When we teach, we mainly build our lessons around target language. Target language is the language points that the teacher or coursebook has decided beforehand will be learnt in the lesson and which form the main aims of the lesson. However, such approach to coursebuilding has been criticized quite a lot. Why should someone decide which words my students will find useful? What if they need more lexis or absolutely different lexis? These questions led to the shift of focus from target language into emergent language.
What is emergent language?
Emergent language is an unplanned language that comes up in interactions between the students, and/or the teacher and the students. It’s the language that learners use when trying to express something that is relevant for them at that moment. It also includes mistakes or communicative breakdowns produced by students, as well as something new, interesting or good to share. The teacher can draw the students’ attention to such words and phrases to everyone’s benefit. There are lots of advantages in expanding the language that students are already using, rather than teaching words and grammar we think they ought to be using.
Why should we work with emergent language?
- It makes the whole learning process more student-centred. Students are more likely to pay attention and memorize things if they are meaningful for them in a personal way.
- It enables learners to experiment with the language and express their own meanings instead of being limited by the coursebook set of language items.
- It is extremely beneficial for those who are proficient language users of their L1. Have you ever noticed adult students getting annoyed or even angry when they couldn’t find the right words or sounded ‘too primitive’ in their opinion? Working with emergent language can help a great deal here.
- It is one of the cornerstones of DOGME teaching whose proponents believe that language can’t be acquired if it doesn’t emerge in communicative situations. The more we spoon-feed our students, trying to make them memorize something standardized, the less they might be content about their learning.
How to work with emergent language?
You can stick to certain principles and use several activities to bring up, clarify or revise emergent language. There are lots of ways of drawing students’ attention to it. What is extremely important is providing them with a record of this language. For this, plan a special column or section on the board. Ideally, use this block for highlighting emergent language in every lesson. This way, students will know exactly where to look for words and phrases relevant to them most of all.
Address the issues that pop up. If you are discussing the weekend and you feel like a student is lacking words, help them out instead of saying ‘Yeah, got it.’ It can be especially useful if some people in the group share a hobby or if a word needed can be of general use. Write the word on the board and keep it there till the end of the lesson.
When students are working in pairs and groups, ask them to write down 3-4 items they really needed while speaking but didn’t know how to say. When the activity is over, collect and discuss the ideas.
If you feel that something said by learners can be improved as it doesn’t sound very natural, you can try the following. While monitoring and collecting material for the feedback, divide the page into two columns: ‘What did the learner say?’ vs ‘What would I say?’. Try to focus on some chunks of language or natural and more common words rather than on mere grammar correction. Then, invite students to discuss together how to improve and upgrade the language. Here is a selection of things I heard while my students were discussing food once:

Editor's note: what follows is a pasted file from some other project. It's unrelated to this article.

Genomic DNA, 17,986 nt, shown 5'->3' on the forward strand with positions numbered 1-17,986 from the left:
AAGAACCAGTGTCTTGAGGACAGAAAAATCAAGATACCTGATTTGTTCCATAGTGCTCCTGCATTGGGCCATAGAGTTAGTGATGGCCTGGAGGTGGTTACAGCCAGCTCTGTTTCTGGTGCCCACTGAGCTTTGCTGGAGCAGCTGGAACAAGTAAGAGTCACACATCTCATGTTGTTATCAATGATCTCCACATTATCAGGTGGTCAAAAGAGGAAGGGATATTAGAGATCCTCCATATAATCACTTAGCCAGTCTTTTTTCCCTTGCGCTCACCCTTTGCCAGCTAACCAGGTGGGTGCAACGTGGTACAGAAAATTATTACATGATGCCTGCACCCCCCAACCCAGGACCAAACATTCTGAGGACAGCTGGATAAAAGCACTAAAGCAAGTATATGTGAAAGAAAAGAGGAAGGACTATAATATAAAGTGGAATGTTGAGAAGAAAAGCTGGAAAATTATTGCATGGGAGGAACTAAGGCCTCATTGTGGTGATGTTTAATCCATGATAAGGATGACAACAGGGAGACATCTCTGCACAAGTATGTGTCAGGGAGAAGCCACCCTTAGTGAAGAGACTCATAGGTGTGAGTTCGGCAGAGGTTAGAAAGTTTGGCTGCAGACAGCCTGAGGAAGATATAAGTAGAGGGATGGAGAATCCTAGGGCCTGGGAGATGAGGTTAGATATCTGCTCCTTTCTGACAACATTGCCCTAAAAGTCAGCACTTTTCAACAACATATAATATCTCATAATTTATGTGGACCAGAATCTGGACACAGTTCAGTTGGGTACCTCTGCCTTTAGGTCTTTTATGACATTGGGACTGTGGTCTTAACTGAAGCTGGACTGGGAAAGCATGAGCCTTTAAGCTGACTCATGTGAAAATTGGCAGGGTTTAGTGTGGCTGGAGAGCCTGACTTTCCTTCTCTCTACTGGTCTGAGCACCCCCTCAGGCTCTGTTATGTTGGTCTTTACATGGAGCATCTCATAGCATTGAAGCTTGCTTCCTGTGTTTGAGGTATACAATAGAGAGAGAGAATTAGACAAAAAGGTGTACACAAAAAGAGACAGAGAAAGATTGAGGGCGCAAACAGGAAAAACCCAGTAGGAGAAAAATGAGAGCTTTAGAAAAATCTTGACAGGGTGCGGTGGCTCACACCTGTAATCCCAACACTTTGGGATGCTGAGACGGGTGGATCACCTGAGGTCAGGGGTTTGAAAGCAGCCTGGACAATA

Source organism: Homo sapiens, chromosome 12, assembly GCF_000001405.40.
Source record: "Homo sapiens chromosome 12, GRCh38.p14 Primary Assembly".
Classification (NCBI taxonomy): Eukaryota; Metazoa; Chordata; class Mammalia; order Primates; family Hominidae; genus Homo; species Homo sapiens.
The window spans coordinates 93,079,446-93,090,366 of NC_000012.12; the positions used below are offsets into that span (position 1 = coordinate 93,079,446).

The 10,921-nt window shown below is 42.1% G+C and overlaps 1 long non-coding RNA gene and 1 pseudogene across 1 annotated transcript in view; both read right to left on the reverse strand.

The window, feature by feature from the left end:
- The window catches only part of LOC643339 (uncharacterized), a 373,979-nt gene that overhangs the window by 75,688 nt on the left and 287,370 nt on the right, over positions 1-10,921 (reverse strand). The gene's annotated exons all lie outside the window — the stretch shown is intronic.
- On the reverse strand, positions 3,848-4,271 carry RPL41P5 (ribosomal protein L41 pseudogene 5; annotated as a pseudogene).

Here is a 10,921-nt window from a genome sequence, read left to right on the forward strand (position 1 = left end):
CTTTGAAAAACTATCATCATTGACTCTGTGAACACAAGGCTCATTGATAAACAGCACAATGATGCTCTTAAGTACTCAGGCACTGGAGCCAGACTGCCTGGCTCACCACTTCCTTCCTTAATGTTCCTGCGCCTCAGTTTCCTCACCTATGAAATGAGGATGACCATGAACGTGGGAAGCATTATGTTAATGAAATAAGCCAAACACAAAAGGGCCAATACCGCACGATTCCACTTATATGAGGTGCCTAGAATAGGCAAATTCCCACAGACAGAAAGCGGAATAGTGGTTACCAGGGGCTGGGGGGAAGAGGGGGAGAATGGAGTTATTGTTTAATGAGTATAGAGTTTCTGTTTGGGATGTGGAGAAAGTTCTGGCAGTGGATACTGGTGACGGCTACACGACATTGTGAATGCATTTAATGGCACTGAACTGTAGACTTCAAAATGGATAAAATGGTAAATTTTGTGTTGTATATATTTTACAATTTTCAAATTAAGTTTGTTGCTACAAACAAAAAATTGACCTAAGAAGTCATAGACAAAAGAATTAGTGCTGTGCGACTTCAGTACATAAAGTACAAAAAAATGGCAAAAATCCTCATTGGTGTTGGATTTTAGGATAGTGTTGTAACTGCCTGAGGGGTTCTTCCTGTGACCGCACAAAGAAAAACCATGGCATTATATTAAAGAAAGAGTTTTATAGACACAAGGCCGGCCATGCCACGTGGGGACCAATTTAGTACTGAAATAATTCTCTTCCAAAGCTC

Praise examples of good language use. It happens so that sometimes we pay more attention to erroneous bits of language. However, when you hear a well-used idiom, a natural chunk or just a very exact word, bring it up and jot it down.
Emergent language should be recycled as much as target language. We sometimes tend to think that these are some single-use words. However, proper revision still has to be done. For example, you can ask students to choose 3-4 phrases from the previous lesson and use them as much as possible during this lesson. Another idea is to invite students to make personal examples, write stories, or use the lexical items in speaking recording tasks. When they share their stories with the rest of the group, encourage the others to listen and take notes, writing down the bits of the emergent language they hear. There is one more little activity that facilitates memorization. After a group discussion, you can put several ideas on board and ask students to remember who said it and in which context. The sentences can contain good examples of language use or some of the previously learnt emergent words.
Hopefully, the article managed to highlight the importance of emergent language in our classrooms. The only possible drawback of working with it is that you need to be ready as a teacher. After all, you never know what your students will ask you. My top three favourite questions were about the English for ‘platypus’, ‘moonshine’ and ‘cephalopods’. Well, live and learn.
If you want to read more on the issue, take a look at the ‘Emergent Language’ article by Danny Norrington-Davies. There, he shares 10 ways of working with learner language and backs up the importance of emergent language with some research.
Speaking activities are, obviously, essential for English language speaking classes. A lot of students join classes particularly to develop their communicative competence, become more fluent, versatile, adaptable, and confident communicators in English. However, designing speaking activities might be time-consuming and nerve-wracking for any teacher. We have prepared a memo with superb ready-made speaking tasks that will make your student talking. Download it here.